Peace, (Wo)man

There are a couple of ways of defining peace.  The first is the absence of violence, but this is what peace theorists call a “negative peace”.  An alternative definition falls under the category of a “positive peace”, but it is much harder to come by: it calls for the removal of “structural violence”, things like structural inequality that prevent citizens from finding recourse for their problems-~-things like oppression, police brutality, societies mired in suspicion, poverty, and institutionalized inequality all fall under this heading.

Structural violence gets its name for the propensity of societies facing these problems to erupt in violence as people seek recourse.  In modern society, however, there is significant emphasis on peaceful protesting and civil disobedience as a means to subvert policies and practice that lead to inequality and injustice.  In other words, peaceful protesting to build greater, more lasting peace.

Today we recognize three women who have been an integral part of the fight (the notably peaceful fight) to increase women’s participation in governance and the peace-building process: Liberian president Ellen Johnson Sirleaf, activist Leymah Gbowee of Liberia and rights activist Tawakkul Karman of Yemen.  But this recognition isn’t coming from us at The Radical Idea-~-it’s coming from the Nobel Committee in Norway, who just awarded these three women the Nobel Peace Prize for this year.

Tawakkul Karman of Yemen is the first Arab woman EVER to win the Nobel Peace Prize.  She stated that “This award is for all of Yemen,…and all Arab women”, upon expressing her gratitude at having been selected to win the Nobel.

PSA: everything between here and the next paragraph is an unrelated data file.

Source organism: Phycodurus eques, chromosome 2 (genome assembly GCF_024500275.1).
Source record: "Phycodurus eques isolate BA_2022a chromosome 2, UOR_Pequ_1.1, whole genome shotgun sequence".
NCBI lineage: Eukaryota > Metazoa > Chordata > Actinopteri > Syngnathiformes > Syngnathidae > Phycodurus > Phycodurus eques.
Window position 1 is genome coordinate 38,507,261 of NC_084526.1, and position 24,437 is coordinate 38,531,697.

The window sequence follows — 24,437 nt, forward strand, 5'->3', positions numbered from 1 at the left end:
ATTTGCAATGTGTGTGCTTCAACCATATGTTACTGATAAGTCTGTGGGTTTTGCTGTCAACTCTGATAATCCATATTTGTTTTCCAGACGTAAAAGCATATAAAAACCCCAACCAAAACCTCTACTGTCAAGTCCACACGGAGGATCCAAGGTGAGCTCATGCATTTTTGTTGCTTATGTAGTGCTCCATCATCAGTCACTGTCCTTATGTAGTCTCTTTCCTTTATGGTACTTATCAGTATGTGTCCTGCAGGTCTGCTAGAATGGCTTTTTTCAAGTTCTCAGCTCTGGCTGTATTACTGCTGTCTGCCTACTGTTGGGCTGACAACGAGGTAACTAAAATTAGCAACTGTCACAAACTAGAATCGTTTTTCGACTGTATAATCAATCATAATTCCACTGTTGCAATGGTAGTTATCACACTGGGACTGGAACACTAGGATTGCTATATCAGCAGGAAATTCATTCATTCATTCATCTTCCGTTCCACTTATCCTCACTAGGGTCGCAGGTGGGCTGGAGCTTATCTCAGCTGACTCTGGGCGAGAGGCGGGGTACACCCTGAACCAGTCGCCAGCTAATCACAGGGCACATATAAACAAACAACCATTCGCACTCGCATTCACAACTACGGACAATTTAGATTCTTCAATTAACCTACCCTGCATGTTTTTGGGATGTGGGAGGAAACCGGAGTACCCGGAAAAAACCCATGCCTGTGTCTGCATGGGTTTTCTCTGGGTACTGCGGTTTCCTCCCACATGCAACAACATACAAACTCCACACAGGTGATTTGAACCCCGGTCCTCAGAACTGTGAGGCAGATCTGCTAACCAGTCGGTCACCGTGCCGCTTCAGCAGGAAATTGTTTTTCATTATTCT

Like Karman, Ellen Johnson Sirleaf stated that she was “accepting this award on behalf of the Liberian people, so the credit goes to them”, acknowledging that the leader of the movement is not the movement itself.  She is Africa’s first elected female head of state.

The last recipient, Lehmah Gbowee, is the co-founder and executive director of the Women Peace and Security Network-Africa.

The Nobel Committee has expressed hope that this will inspire women to continue fighting for their rights, a view echoed by Amnesty International.

The reality of the situation is that a lasting peace can not be achieved when parts of society are disenfranchised, and in the Middle East and Africa in particular, this is too often the case.  As previously noted, a lack of female leaders often sends the message that women can’t succeed in a given field, and this disincentivizes women to test their boundaries and fight for change.  By highlighting the accomplishments of these three amazing women, the Nobel Committee is hoping to spur the kind of change that these regions need.  But unless women in these countries are made aware of this award, and made aware of the accomplishments of these leaders, this goal cannot be achieved.  While arguably most women in, say, Liberia probably know that their president is a woman, this is the kind of movement that needs to be spread beyond Liberia’s borders.

There are of course mechanisms by which this can be done.  Networks such as WiLDAF and SOAWAR in Africa create connections that facilitate the sort of community needed.  But the women who are being honored, and all those who have worked alongside of them, need to take this and use the momentum coming from it.  Arab women are far from free, far from equal: Saudi women still cannot vote in national elections, and still cannot drive to the polls to cast their votes anyway.  Women in Africa are still forced to cater to a male voter base, sacrificing any feminist agenda in order to gain the votes needed to get into and stay in office.  Women need to be able to look at these award winners and realize that their voices matter-~-otherwise, like so many things, this will be a great start that just tapers off in the end.

Source: http://www.cnn.com/2011/10/07/world/world-nobel-peace-prize/index.html

 

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~ by Randi Saunders on October 7, 2011.

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